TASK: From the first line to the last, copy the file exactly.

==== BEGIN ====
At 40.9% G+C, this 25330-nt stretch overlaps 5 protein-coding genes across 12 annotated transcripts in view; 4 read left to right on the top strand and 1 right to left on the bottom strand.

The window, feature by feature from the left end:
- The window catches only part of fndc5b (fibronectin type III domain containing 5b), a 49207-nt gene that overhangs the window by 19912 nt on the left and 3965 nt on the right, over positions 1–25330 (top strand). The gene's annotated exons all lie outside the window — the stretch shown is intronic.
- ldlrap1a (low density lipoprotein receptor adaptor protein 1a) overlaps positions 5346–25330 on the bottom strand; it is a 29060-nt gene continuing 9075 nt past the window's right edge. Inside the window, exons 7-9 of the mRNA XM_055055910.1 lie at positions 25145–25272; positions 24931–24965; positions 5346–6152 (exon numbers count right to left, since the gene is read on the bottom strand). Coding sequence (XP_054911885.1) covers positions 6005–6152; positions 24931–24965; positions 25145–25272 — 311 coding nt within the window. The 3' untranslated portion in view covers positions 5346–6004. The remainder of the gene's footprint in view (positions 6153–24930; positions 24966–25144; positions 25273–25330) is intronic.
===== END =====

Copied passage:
At 40.9% G+C, this 25330-nt stretch overlaps 5 protein-coding genes across 12 annotated transcripts in view; 4 read left to right on the top strand and 1 right to left on the bottom strand.

The window, feature by feature from the left end:
- The window catches only part of fndc5b (fibronectin type III domain containing 5b), a 49207-nt gene that overhangs the window by 19912 nt on the left and 3965 nt on the right, over positions 1–25330 (top strand). The gene's annotated exons all lie outside the window — the stretch shown is intronic.
- ldlrap1a (low density lipoprotein receptor adaptor protein 1a) overlaps positions 5346–25330 on the bottom strand; it is a 29060-nt gene continuing 9075 nt past the window's right edge. Inside the window, exons 7-9 of the mRNA XM_055055910.1 lie at positions 25145–25272; positions 24931–24965; positions 5346–6152 (exon numbers count right to left, since the gene is read on the bottom strand). Coding sequence (XP_054911885.1) covers positions 6005–6152; positions 24931–24965; positions 25145–25272 — 311 coding nt within the window. The 3' untranslated portion in view covers positions 5346–6004. The remainder of the gene's footprint in view (positions 6153–24930; positions 24966–25144; positions 25273–25330) is intronic.